After decades of inaction on climate mitigation, there is now only a narrow window left for the world to meet the Paris Agreement target of limiting global warming to 1.5°C.
SUSTAINABILITY & CLIMATE
Check out our Sustainability and Climate Change Hub where you will find the latest news, features, opinions and analysis on this topic from across the various Irish Examiner topic desks and their team of specialist writers and columnists.
In Ireland we have an outsized impact on global warming: if everyone in the world had the same per-capita emissions, the planet would already have warmed by a catastrophic 3°C.
Transformational change across society, and of people’s mindsets, is the only way to turn this around. The Climate Change Advisory Council's deliberations on carbon budgets create a framework of delivery and accountability for every sector to achieve steep and immediate emissions cuts by setting an absolute ceiling on Ireland’s greenhouse gas emissions over the next decade.
Emissions are required to fall by 51% in 2030 relative to 2018, with the speed of cuts ramping up after 2024. This “backloading” of savings does not mean that effort can be delayed. To have a chance of meeting these demanding budgets, decarbonisation measures must be implemented across every sector without delay.
However, given the transformative change required for transport, energy, land use and agriculture, many of these measures will take time to lead to the cuts in emissions required.
Measure to decarbonise the energy system will require full implementation of the 2019 Climate Action Plan, with fast deployment of renewable electricity, electric cars, and energy-efficient buildings. But technology and fuel swaps alone will not meet the scale of changes required by these carbon budgets.
Energy systems modelling undertaken in UCC shows that lower energy demands will make the targets far easier to achieve and are necessary if less ambitious targets are allocated to agriculture and land-use emissions, which together accounted for 42% of greenhouse gas emissions in 2020.
In transport, this requires reducing private car use in favour of walking, cycling and public transport, by investing in quality infrastructure and making towns and cities more people-centric, devoting less space to cars.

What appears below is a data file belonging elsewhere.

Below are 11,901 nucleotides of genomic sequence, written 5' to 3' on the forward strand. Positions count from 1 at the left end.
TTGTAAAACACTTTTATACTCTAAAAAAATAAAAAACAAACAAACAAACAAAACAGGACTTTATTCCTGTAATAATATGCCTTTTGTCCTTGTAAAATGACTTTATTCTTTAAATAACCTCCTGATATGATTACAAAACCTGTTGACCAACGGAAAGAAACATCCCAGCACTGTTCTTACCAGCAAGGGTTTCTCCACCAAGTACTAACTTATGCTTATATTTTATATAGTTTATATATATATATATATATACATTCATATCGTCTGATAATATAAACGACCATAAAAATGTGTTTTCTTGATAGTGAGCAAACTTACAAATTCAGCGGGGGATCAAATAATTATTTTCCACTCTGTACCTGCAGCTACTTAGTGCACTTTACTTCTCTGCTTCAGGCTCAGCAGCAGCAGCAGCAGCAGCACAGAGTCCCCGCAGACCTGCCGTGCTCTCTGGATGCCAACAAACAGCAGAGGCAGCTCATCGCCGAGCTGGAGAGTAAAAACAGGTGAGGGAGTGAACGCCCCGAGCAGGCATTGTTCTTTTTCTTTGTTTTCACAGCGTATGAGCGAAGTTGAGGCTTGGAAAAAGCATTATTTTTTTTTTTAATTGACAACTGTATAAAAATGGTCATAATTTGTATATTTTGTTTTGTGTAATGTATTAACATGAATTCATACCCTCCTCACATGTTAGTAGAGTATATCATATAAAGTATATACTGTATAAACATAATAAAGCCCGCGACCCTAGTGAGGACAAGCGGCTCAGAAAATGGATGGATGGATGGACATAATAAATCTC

In industry, demand for emissions-intensive materials like cement can be reduced with efficiencies, focussing on renovating existing buildings rather than building new ones, and by switching to materials with a lower carbon footprint. Demand for energy in buildings can be lowered with better heating controls, ensuring that internal temperatures are not set too high and limiting the number and size of appliances and gadgets which need to be powered.
The cost of the transition will be substantial. It will cost between €2bn and €5bn each year over the next decade to transform the energy system away from reliance on fossil fuels. It is essential that this is not simply viewed as an expense and burden on society. It will be a hugely valuable investment. It will bring sustainable energy jobs, warmer homes, clean air, a better quality of life and huge fuel savings stretching into decades. The Sustainable Energy Authority of Ireland estimates that Ireland spends €5 billion each year importing fossil fuels. This is money that should be spent on producing sustainable fuels and zero-carbon technologies in this country instead.
The opportunity for Irish industry to pivot towards sustainability is enormous. Analysis undertaken by McKinsey for the Climate Council suggests that Ireland is well-placed to capture parts of the global low-carbon value chain, for example through alternative proteins, bioeconomy products, green hydrogen, sustainable aviation fuels and heat pumps. Many of these opportunities present very valuable alternatives to agriculture than rearing livestock, but a credible plan for the sector to capture these opportunities is missing.
Leadership, vision, and imagination from policymakers and industry is needed, not just in agriculture but across all sectors of society.
That we accept the gravity of the problem; that policy and scientific processes are trustworthy and transparent; and that society comes together to act in the common good, even when it requires painful decisions.
Firstly, the public must understand how serious a threat climate change is, and that it’s no longer a problem for the future: Fires, floods, droughts, and ice melt this summer have given us a hint of catastrophes to come, and it is only a matter of time before we feel this closer to home. 2021, a year marked by heatwaves and forest fires, is likely to be one of the coolest years of the 21st century.
Young people understand this very clearly, and they feel afraid. It is the moral duty of the older generation to face this reality in solidarity with the youth, who will feel the worst impacts and shoulder the greatest effort in mitigating and adapting to climate change.
Secondly, the Covid-19 pandemic demonstrated how policymakers can work with scientists closely and transparently, and the importance of honest communications with the public. Scientists should take a prominent role in spelling out both the causes of and the solutions to climate change, with the support of the media.
Thirdly, people will not come together to act on climate change unless the solutions are fair. When considering “who pays” for the transition, getting the distributional impact right will be key.
- Dr Hannah Daly is a lecturer in energy systems at UCC, ERI and MaREI Centre